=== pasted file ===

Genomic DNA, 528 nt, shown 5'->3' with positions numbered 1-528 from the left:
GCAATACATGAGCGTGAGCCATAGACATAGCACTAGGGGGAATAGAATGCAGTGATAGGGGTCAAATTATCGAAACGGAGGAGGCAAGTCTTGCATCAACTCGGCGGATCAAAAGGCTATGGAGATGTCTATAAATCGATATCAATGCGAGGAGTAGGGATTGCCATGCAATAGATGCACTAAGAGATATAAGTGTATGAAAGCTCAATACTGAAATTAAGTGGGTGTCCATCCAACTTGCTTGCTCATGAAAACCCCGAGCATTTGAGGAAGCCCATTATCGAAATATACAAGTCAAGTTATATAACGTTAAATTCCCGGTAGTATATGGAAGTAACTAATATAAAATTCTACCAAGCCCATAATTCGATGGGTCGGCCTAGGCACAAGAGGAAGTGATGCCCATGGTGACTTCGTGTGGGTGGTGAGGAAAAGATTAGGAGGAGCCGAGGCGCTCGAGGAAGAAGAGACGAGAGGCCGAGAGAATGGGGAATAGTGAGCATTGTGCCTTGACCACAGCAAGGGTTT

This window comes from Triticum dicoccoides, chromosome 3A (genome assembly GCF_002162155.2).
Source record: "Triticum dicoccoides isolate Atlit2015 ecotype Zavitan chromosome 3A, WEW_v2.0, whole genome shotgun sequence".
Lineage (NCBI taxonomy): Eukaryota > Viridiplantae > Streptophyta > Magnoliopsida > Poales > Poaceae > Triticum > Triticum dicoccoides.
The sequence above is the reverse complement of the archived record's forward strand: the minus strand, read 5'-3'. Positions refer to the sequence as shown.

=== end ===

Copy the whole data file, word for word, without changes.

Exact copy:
Genomic DNA, 528 nt, shown 5'->3' with positions numbered 1-528 from the left:
GCAATACATGAGCGTGAGCCATAGACATAGCACTAGGGGGAATAGAATGCAGTGATAGGGGTCAAATTATCGAAACGGAGGAGGCAAGTCTTGCATCAACTCGGCGGATCAAAAGGCTATGGAGATGTCTATAAATCGATATCAATGCGAGGAGTAGGGATTGCCATGCAATAGATGCACTAAGAGATATAAGTGTATGAAAGCTCAATACTGAAATTAAGTGGGTGTCCATCCAACTTGCTTGCTCATGAAAACCCCGAGCATTTGAGGAAGCCCATTATCGAAATATACAAGTCAAGTTATATAACGTTAAATTCCCGGTAGTATATGGAAGTAACTAATATAAAATTCTACCAAGCCCATAATTCGATGGGTCGGCCTAGGCACAAGAGGAAGTGATGCCCATGGTGACTTCGTGTGGGTGGTGAGGAAAAGATTAGGAGGAGCCGAGGCGCTCGAGGAAGAAGAGACGAGAGGCCGAGAGAATGGGGAATAGTGAGCATTGTGCCTTGACCACAGCAAGGGTTT

This window comes from Triticum dicoccoides, chromosome 3A (genome assembly GCF_002162155.2).
Source record: "Triticum dicoccoides isolate Atlit2015 ecotype Zavitan chromosome 3A, WEW_v2.0, whole genome shotgun sequence".
Lineage (NCBI taxonomy): Eukaryota > Viridiplantae > Streptophyta > Magnoliopsida > Poales > Poaceae > Triticum > Triticum dicoccoides.
The sequence above is the reverse complement of the archived record's forward strand: the minus strand, read 5'-3'. Positions refer to the sequence as shown.